Aim and Hypotheses

In accordance with the social–cognitive theory (Bandura, 1999, 2016), the aim of the present study was to examine whether school students’ tendency to display different moral disengagement mechanisms varies due to different social cues in hypothetical events in which they are engaged in bullying behavior. Although we deduced a set of hypotheses based on the literature review, the current study is, as far as we know, the first to use an experimental design to examine the degree to which various moral disengagement mechanisms might be situated and thus affected by various social cues in bullying situations. The current study should therefore be considered rather exploratory, and its hypotheses weak.

We proposed the following hypotheses about the tendencies of moral disengagement mechanisms across bullying conditions: In hypothetical bullying situations in which students are acting as bullies: (1) students score higher in moral justification in the mean victim condition than in the other conditions; (2) students score higher in euphemistic labeling in the laughing audience and likable victim conditions than in the other conditions; (3) students score higher in displacement of responsibility in the group conformity and laughing audience conditions than in the other conditions; (4) students score higher in diffusion of responsibility in the group conformity condition than in the other conditions; (5) students score higher in dehumanization in the mean victim condition than in the other conditions and lower in the likable victim condition than in the other conditions; and (6) students score higher in victim blaming in the mean victim condition than in the other conditions and lower in the likable victim condition than in the other conditions. How advantageous comparison and distorting consequences may vary across the hypothetical bullying conditions was examined in an exploratory manner.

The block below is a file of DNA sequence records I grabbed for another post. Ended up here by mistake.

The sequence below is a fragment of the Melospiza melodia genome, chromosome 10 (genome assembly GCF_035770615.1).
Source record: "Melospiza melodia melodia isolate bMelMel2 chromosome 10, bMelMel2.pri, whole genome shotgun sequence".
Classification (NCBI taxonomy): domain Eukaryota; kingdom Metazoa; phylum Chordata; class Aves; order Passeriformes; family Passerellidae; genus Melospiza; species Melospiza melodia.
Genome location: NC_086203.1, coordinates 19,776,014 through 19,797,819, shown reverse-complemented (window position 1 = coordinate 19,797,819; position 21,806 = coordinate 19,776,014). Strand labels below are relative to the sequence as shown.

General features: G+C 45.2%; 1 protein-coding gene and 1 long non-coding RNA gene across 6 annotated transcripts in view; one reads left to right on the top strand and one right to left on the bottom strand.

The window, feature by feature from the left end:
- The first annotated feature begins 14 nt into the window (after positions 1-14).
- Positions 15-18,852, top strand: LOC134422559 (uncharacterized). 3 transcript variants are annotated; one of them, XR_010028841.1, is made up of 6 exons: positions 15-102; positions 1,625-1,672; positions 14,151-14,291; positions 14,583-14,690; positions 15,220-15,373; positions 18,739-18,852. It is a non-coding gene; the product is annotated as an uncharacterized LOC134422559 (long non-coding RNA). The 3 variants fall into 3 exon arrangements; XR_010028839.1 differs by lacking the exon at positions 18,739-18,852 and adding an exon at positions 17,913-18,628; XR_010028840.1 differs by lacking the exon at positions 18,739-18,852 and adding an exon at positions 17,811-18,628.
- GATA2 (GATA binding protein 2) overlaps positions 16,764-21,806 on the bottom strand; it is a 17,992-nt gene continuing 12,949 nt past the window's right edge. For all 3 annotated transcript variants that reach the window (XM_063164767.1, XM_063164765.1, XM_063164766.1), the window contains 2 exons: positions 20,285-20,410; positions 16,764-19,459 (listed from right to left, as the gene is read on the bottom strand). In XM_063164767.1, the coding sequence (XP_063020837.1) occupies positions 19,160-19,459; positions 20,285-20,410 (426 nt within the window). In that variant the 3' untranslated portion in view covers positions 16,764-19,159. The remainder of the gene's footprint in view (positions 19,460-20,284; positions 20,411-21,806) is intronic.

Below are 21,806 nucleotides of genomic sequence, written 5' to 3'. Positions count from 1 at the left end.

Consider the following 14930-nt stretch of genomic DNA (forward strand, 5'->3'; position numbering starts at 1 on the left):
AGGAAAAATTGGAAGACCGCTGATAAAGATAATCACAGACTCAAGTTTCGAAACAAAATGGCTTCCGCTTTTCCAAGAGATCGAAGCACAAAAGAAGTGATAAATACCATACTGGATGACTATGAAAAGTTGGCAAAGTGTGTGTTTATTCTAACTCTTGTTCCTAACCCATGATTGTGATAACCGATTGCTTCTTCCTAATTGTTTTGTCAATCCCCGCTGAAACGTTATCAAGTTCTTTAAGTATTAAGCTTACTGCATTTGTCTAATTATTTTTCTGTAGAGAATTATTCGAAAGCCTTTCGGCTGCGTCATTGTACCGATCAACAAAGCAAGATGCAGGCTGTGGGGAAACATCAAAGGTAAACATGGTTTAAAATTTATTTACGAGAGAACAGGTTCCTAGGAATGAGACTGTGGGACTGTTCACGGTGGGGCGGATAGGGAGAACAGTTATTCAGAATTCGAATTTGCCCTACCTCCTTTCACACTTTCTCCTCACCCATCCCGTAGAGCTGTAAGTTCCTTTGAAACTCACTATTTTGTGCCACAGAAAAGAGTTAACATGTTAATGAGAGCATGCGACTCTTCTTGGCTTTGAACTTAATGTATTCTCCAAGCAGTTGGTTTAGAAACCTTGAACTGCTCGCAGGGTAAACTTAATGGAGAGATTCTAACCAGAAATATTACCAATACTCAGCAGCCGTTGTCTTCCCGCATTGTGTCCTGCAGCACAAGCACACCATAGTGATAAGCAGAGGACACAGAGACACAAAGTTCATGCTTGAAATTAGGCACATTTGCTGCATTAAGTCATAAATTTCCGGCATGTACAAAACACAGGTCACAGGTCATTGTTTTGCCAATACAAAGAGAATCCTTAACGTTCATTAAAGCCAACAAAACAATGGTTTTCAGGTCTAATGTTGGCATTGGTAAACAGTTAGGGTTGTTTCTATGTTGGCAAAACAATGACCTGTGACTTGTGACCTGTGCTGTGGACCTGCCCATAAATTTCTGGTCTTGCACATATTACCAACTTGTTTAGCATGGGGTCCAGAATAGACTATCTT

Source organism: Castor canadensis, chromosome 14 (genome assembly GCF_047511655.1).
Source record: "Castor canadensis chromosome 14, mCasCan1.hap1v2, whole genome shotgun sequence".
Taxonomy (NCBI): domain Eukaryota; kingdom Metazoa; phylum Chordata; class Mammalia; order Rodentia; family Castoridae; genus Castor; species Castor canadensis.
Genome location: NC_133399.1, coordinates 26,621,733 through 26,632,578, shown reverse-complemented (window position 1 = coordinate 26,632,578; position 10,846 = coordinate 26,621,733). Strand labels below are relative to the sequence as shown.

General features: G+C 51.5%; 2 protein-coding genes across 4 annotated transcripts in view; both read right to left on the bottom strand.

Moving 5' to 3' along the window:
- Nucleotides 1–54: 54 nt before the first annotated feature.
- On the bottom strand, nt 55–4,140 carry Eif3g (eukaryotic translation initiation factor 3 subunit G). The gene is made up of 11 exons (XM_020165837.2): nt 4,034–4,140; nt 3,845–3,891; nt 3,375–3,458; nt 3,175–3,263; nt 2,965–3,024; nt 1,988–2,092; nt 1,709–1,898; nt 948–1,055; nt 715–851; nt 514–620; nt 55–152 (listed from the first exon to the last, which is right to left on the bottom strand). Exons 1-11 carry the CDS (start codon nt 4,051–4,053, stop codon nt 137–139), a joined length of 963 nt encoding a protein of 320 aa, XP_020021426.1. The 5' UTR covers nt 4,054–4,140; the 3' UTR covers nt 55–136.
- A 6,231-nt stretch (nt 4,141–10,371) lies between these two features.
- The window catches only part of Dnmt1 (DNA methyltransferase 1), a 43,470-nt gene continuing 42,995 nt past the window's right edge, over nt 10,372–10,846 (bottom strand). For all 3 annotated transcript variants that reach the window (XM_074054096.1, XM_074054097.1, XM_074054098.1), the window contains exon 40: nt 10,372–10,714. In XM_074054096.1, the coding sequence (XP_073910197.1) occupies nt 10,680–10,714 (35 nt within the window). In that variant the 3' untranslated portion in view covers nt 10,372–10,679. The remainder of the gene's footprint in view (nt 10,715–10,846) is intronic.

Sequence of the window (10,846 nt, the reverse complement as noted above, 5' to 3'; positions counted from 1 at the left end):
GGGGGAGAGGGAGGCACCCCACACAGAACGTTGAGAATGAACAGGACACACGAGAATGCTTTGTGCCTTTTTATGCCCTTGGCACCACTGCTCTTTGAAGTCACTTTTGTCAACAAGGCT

Furthermore, we proposed the following hypotheses about the tendencies of moral disengagement mechanisms within bullying conditions: In hypothetical bullying situations in which students are acting as bullies: (1) in the group conformity condition, students score higher in displacement of responsibility and diffusion of responsibility than in other mechanisms; (2) in the laughing audience condition, students score higher in displacement of responsibility and euphemistic labeling than in other mechanisms; (3) in the mean victim condition, students score higher in moral justification and victim blaming than in other mechanisms; and (4) in the likable victim condition, students score higher in euphemistic labeling and lower in dehumanization and victim blaming than in other mechanisms.

Materials and Methods